Comprehensive study of the clinical phenotype of germline BAP1 variant-carrying families worldwide

Sebastian Walpole, Antonia L. Pritchard, Colleen M. Cebulla, Robert Pilarski, Meredith Stautberg, Frederick H. Davidorf, Arnaud De La Fouchardière, Odile Cabaret, Lisa Golmard, Dominique Stoppa-Lyonnet, Erin Garfield, Ching Ni Njauw, Mitchell Cheung, Joni A. Turunen, Pauliina Repo, Reetta Stiina Järvinen, Remco Van Doorn, Martine J. Jager, Gregorius P.M. Luyten, Marina MarinkovicCindy Chau, Miriam Potrony, Veronica Höiom, Hildur Helgadottir, Lorenza Pastorino, William Bruno, Virginia Andreotti, Bruna Dalmasso, Giulia Ciccarese, Paola Queirolo, Luca Mastracci, Karin Wadt, Jens Folke Kiilgaard, Michael R. Speicher, Natasha Van Poppelen, Emine Kilic, Rana T. Al-Jamal, Irma Dianzani, Marta Betti, Carsten Bergmann, Sandro Santagata, Sonika Dahiya, Saleem Taibjee, Jo Burke, Nicola Poplawski, Sally J. O'Shea, Julia Newton-Bishop, Julian Adlard, David J. Adams, Anne Marie Lane, Ivana Kim, Sonja Klebe, Hilary Racher, J. William Harbour, Michael L. Nickerson, Rajmohan Murali, Jane M. Palmer, Madeline Howlie, Judith Symmons, Hayley Hamilton, Sunil Warrier, William Glasson, Peter Johansson, Carla Daniela Robles-Espinoza, Raul Ossio, Anneliese de Klein, Susana Puig, Paola Ghiorza, Maartje Nielsen, Tero T. Kivela, Hensin Tsao, Joseph R. Testa, Pedram Gerami, Marc-Henri Stern, Brigitte Bressac-de Paillerets, Mohamed H. Abdel Rahman, Nicholas K. Hayward

Research output: Contribution to journalReview articlepeer-review

159 Citations (Scopus)


Background: The BRCA1-associated protein-1 (BAP1) tumor predisposition syndrome (BAP1-TPDS) is a hereditary tumor syndrome caused by germline pathogenic variants in BAP1 encoding a tumor suppressor associated with uveal melanoma, mesothelioma, cutaneous melanoma, renal cell carcinoma, and cutaneous BAP1-inactivated melanocytic tumors. However, the full spectrum of tumors associated with the syndrome is yet to be determined. Improved understanding of the BAP1-TPDS is crucial for appropriate clinical management of BAP1 germline variant carriers and their families, including genetic counseling and surveillance for new tumors. Methods: We collated germline variant status, tumor diagnoses, and information on BAP1 immunohistochemistry or loss of somatic heterozygosity on 106 published and 75 unpublished BAP1 germline variant-positive families worldwide to better characterize the genotypes and phenotypes associated with the BAP1-TPDS. Tumor spectrum and ages of onset were compared between missense and null variants. All statistical tests were two-sided. Results: The 181 families carried 140 unique BAP1 germline variants. The collated data confirmed the core tumor spectrum associated with the BAP1-TPDS and showed that some families carrying missense variants can exhibit this phenotype. A variety of noncore BAP1-TPDS -associated tumors were found in families of variant carriers. Median ages of onset of core tumor types were lower in null than missense variant carriers for all tumors combined (P < .001), mesothelioma (P < .001), cutaneous melanoma (P < .001), and nonmelanoma skin cancer (P < .001). Conclusions: This analysis substantially increases the number of pathogenic BAP1 germline variants and refines the phenotype. It highlights the need for a curated registry of germline variant carriers for proper assessment of the clinical phenotype of the BAP1-TPDS and pathogenicity of new variants, thus guiding management of patients and informing areas requiring further research.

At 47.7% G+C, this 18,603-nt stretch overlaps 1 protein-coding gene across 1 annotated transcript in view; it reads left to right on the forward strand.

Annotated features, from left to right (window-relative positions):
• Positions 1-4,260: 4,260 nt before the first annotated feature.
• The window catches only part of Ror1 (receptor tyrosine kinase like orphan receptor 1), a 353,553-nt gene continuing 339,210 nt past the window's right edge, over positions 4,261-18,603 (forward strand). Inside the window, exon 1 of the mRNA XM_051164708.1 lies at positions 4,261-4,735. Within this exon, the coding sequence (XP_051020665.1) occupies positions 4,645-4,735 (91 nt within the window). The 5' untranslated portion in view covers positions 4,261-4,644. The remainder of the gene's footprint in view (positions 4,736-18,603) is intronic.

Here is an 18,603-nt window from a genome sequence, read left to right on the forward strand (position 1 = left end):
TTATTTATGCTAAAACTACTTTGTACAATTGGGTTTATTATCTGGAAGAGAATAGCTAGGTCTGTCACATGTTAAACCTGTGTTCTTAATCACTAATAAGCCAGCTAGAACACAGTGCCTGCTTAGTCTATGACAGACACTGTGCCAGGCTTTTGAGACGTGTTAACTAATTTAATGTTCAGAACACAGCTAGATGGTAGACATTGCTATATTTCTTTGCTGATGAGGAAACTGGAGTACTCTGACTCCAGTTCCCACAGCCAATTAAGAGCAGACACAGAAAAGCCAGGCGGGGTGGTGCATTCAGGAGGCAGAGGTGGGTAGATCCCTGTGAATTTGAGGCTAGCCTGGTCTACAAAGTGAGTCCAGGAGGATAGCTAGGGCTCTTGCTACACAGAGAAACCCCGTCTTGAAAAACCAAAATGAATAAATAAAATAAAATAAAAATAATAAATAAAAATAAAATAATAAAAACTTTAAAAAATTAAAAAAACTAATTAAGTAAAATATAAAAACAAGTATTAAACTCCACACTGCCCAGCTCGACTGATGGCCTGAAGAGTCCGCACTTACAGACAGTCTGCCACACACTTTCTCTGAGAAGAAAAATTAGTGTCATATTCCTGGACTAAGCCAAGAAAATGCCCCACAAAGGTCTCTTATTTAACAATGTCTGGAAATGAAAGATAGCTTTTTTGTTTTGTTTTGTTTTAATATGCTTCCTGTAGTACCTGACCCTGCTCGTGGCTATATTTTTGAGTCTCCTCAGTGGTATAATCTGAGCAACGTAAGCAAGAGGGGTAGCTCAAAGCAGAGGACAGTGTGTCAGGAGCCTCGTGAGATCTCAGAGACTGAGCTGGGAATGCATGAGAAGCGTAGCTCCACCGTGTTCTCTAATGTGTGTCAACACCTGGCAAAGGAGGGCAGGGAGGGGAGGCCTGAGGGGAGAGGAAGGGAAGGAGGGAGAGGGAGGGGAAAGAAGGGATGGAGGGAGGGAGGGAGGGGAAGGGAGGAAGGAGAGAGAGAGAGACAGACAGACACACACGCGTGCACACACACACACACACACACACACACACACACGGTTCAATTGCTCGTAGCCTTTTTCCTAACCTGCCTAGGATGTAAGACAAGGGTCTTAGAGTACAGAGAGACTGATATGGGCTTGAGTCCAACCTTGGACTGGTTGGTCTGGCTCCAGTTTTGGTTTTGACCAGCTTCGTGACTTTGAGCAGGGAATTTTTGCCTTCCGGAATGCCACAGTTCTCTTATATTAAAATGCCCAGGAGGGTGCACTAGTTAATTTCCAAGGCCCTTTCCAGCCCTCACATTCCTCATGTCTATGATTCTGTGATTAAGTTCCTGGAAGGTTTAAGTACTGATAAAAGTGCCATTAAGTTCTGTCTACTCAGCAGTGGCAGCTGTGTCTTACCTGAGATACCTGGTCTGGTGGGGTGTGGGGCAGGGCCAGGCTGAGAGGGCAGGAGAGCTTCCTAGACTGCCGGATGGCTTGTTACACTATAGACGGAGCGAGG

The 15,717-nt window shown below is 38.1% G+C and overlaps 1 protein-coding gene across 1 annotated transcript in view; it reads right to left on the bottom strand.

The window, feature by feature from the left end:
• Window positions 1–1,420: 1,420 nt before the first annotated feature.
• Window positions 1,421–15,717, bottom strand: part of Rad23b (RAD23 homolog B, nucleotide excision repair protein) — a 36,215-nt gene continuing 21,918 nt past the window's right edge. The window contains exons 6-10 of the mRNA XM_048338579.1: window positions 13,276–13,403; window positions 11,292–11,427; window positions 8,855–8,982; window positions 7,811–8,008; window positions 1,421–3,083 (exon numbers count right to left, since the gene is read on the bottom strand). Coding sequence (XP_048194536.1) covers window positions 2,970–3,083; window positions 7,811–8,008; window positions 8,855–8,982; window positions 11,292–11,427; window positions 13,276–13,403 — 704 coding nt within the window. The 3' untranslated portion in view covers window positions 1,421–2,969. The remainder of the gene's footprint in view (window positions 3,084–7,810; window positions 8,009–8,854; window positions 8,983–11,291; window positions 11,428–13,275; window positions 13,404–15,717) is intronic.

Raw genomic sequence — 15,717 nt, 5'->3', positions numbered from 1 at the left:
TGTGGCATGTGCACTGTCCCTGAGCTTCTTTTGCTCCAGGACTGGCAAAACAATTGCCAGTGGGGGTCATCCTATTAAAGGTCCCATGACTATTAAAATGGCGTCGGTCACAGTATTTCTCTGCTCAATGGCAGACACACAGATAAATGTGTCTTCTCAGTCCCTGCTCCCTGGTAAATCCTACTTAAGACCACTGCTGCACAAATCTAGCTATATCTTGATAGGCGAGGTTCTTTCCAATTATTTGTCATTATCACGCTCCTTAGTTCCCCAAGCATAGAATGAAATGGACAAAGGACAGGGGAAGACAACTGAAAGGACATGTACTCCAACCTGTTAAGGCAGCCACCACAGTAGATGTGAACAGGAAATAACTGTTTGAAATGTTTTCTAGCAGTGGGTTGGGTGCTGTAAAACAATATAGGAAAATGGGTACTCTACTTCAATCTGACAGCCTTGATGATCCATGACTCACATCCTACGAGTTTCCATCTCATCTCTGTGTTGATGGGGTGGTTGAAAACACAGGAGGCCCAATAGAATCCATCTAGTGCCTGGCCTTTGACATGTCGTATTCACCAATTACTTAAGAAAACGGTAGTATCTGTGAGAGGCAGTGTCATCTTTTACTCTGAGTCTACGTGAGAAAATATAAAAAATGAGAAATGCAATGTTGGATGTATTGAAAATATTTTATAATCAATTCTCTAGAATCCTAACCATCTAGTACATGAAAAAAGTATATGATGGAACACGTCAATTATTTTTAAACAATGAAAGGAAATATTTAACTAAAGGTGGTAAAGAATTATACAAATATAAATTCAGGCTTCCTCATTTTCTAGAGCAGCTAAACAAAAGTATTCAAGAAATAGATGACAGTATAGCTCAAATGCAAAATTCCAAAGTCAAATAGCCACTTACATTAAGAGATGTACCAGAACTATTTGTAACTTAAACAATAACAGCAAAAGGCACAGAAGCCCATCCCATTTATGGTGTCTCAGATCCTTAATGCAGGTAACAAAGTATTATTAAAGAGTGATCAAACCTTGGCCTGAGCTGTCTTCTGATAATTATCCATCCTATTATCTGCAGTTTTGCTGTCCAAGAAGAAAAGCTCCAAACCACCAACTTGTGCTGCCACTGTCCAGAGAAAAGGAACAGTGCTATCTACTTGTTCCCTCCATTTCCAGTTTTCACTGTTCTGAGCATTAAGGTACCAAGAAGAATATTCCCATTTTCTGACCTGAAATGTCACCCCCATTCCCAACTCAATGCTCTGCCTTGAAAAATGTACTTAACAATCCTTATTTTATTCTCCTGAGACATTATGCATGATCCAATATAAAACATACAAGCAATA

Original languageEnglish
Pages (from-to)1328-1341
Number of pages14
JournalJournal of the National Cancer Institute
Issue number12
Publication statusPublished - 1 Dec 2018


  • bap1 gene
  • pathogenicity
  • neoplasms
  • mesothelioma
  • phenotype


Dive into the research topics of 'Comprehensive study of the clinical phenotype of germline BAP1 variant-carrying families worldwide'. Together they form a unique fingerprint.

Cite this